Addition starts at Chamberlain's Akta Lakota museumCHAMBERLAIN — An addition to the Akta Lakota Museum at St. Joseph’s Indian School will benefit alumni and current students alike, according to the school’s executive director.
By: Anna Jauhola, The Daily Republic
CHAMBERLAIN — An addition to the Akta Lakota Museum at St. Joseph’s Indian School will benefit alumni and current students alike, according to the school’s executive director.
Officials, alumni and students recently held a groundbreaking the approximately $3 million museum addition and alumni center on campus.
The Rev. Stephen Huffstetter, executive director at St. Joseph’s, is excited about the projects.
The idea for the project started about four years ago when officials knew they needed more climate-controlled space for the museum. When they decided to build that, they also planned the center.
“We didn’t have a good space for alumni to gather and tell the history of St. Joe’s,” Huffstetter said. “We’re also going to have a Medicine Wheel Garden to promote healing and reconciliation. Some school memories are painful, too.”
The school is working with Split Rock Studios of Minneapolis, which also worked on the McGovern Legacy Museum in Mitchell and the Cultural Heritage Center in Pierre.
The Akta Lakota Museum was originally a school, Huffstetter said. When St. Joseph’s started housing students in family living units, it freed up the main dormitory, which then became the school.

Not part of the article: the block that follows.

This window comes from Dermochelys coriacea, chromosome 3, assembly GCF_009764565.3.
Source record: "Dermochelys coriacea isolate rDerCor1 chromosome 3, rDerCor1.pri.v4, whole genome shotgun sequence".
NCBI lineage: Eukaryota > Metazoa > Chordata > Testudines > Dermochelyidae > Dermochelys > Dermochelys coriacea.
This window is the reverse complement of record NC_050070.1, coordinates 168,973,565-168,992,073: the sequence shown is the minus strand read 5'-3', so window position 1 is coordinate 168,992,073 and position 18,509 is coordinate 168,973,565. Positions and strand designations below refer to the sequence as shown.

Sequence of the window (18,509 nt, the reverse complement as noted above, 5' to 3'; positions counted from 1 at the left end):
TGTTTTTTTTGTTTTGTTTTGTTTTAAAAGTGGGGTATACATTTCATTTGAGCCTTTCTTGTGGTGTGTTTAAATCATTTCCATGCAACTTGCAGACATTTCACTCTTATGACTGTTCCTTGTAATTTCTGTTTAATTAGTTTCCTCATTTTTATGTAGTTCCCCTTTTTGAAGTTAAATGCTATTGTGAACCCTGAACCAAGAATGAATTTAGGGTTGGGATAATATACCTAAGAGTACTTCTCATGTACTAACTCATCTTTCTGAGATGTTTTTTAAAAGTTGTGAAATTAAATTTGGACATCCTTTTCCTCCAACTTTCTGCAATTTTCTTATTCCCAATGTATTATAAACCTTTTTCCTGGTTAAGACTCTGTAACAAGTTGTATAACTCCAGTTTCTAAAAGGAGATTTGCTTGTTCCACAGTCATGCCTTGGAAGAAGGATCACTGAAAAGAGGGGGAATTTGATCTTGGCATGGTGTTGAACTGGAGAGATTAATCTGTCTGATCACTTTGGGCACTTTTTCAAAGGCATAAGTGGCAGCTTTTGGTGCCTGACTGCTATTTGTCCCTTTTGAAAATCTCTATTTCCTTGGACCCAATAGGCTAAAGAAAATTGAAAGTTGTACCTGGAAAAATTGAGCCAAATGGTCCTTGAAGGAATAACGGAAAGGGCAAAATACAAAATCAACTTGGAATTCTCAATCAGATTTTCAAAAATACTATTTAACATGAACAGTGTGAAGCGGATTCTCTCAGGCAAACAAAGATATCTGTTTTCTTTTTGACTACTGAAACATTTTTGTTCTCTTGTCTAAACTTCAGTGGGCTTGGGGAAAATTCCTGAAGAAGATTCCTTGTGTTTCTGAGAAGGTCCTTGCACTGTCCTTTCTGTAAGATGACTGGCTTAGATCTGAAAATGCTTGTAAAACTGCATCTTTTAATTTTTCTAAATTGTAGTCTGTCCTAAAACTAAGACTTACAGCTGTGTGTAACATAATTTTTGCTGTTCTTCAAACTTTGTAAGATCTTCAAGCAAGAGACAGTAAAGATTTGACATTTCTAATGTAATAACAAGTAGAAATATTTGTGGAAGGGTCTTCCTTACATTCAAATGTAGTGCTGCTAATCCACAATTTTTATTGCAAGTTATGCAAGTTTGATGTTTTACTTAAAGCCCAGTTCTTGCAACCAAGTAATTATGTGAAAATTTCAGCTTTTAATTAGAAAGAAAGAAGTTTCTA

The Akta Lakota Museum opened in the mid-1990s and has been a great resource for the students, alumni and local and area school children ever since, Huffstetter said.
The addition of an alumni center and meditation garden will help link the students to alumni, he said.
“It will give a sense of history of the place,” he said. “They can see how the school developed and be able to honor the alumni who are successful. It’ll give students role models to look up to.”
Huffstetter said the alumni he’s talked to seem excited back and see pictures and remember, and they also want connections. We’ve taken students from all across the state and neighboring states. There’s a sense of some real interest.”
because they’ll have an official place to gather when they visit campus.
School officials have been setting aside money from the operations fund for the last few years to fund the project, he said.
“We waited until we had the money for it,” he said.
The museum will also undergo some renovations while construction ensues. However, that will not interfere with the museum’s hours, Huffstetter said. The museum is open year-round, but receives fewer visitors during the winter months.
Construction is set to begin in a few weeks, and the bulk of the museum renovations will take place during the winter.
“The school’s changed a lot in 85 years,” Huffstetter said. “The alumni are going to come
Officials, alumni and students recently broke ground for a new alumni and historical center at St. Joseph’s Indian School in Chamberlain. From left are David Goings, of Rapid City, who attended from 1983 to 1993 and graduated in 1993 from the high school program; the Rev. Stephen Huffstetter, executive director at St. Joseph’s; and Casmir LeBeau, of Eagle Butte, who attended the school from 1927 to 1932 and graduated from eighth grade in 1932.